When the American journalist Matt Taibbi wrote about ‘a great vampire squid wrapped around the face of humanity, relentlessly jamming its blood funnel into anything that smells like money’, he was describing Goldman Sachs, but he may as well have been referring to Premier League football clubs. Although as it turns out, the overlap between the giants of sports and banking goes beyond simply an endless appetite for money: when it emerged on Tuesday that talks had been held by Europe’s biggest clubs over a lucrative breakaway ‘super league‘, it was the name of JP Morgan – called in to provide £4.6bn of debt financing to the project – that caught the eye among those of Manchester United, Real Madrid and Paris Saint-Germain. Big Football and Big Finance: together at last.
In those unsettling early weeks when the coronavirus first struck and the imminent economic catastrophe loomed into view, the optimistic response within football circles was to see it as a moment to rethink and rebuild a system that had long since settled into a status quo of chronic, unsustainable inequality; a chance for football to circle the wagons, club together and protect their own. It was a nice theory. In practice, the crisis has presented football’s super-rich with the perfect cover under which to smuggle plans for even further self-advancement.
Just a fortnight ago Manchester United and Liverpool – the same two English clubs involved in the super league talks – tried to push forward the so-called Project Big Picture. It was presented as a blueprint for top-down reform, due to the more equitable TV money it would have offered to the clubs outside the Premier League’s wealth bubble, which has long been recognised as damagingly excessive; but this was simply a way of disguising the smallprint, which would have granted the top flight’s Big Six clubs overwhelming voting control on various vital issues.
Recent figures put the combined revenues of these six clubs – Manchester United, Manchester City, Spurs, Chelsea, Arsenal, and Liverpool – as almost exactly equal to those of the other 86 clubs in the top four divisions put together. Yet this is seemingly not enough for the people behind this idea – namely Liverpool owner John Henry and Manchester United chairman Joel Glazer – whose vision was essentially to squeeze out the 14 top-flight clubs from the financial picture and hoover up a greater share of the TV money.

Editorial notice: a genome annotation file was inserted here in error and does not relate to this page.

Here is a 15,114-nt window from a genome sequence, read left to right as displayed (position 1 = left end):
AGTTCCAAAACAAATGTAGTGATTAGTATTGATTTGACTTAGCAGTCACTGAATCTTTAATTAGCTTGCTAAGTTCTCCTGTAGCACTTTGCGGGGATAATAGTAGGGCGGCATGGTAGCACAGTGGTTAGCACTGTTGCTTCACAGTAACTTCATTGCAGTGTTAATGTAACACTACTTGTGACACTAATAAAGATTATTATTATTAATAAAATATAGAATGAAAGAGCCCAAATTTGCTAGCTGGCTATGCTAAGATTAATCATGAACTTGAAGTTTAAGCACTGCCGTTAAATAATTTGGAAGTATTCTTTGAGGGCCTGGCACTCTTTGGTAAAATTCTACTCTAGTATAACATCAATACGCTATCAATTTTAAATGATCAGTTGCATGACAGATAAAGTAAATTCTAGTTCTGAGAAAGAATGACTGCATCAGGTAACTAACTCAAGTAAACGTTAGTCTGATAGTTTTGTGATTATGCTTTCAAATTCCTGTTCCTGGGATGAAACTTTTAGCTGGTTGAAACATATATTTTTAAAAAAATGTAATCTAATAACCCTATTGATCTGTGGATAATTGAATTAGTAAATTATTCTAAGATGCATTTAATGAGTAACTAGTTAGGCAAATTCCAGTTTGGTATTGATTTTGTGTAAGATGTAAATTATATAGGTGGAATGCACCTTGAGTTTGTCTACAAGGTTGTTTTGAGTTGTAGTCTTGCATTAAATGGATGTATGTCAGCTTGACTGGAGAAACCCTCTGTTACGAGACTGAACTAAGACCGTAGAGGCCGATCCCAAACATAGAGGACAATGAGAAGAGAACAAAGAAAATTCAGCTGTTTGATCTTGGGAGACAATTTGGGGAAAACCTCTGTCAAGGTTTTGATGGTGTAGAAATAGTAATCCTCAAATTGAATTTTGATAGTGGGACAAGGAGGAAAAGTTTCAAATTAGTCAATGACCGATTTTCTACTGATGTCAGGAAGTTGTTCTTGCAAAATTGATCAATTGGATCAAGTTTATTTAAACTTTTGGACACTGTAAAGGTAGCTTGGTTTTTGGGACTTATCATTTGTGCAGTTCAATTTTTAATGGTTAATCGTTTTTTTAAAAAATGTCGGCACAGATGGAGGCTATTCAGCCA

What has become clear in recent months – if it wasn’t clear as day already – is that, in the eyes of English football’s upper crust, there’s no such thing as society. The coronavirus crisis may have caused existential threat for swathes of clubs further down the football pyramid, where matchday attendance is the game’s lifeblood, but the Burnley manager Sean Dyche – who played for Chesterfield, Bristol City and Luton Town – has no intention of dipping into his own pocket. “Every hedge-fund manager who is incredibly successful, does that filter down to the hedge-fund managers who are not so successful?” he asked in September. “Does it filter down from the restaurants, so the ones who are surviving can look after the ones who are not surviving?” This month the Crystal Parish chairman Steve Parish took up the baton: “The supermarkets aren’t instructed to help the corner shops. Deliveroo aren’t bailing out your local cafe.”
It may have long since become a cliche to describe football as the people’s game and its clubs as community institutions. But Dyche and Parish’s analogies of choice certainly drum home just how far this romanticism is from reality: the guys in charge of England’s major clubs see themselves as hedge-fund managers, retail monoliths and venture capitalists of the gig economy.
The irony that Dyche and Parish belong to exactly the upper-middle class of clubs that would be left in the dust by the recent proposals may indeed be delicious, but not enough to wash away the bad taste left by the barely veiled greed of football’s super-rich, who will apparently only be content when the same tiny handful of superstar teams compete with each other and only each other.
Yet anyone who has seen any top-level football in recent weeks will hardly have been left gagging for more. The truth is that it has become near enough unwatchable, deadened as a spectacle by the stop-start machinations of VAR and as an event by the soullessly empty stadiums in which it takes place. Only a fool would deny that football is badly broken. Only the most self-interested fool would think that this is the way to fix it.
Alex Hess – follow him on Twitter
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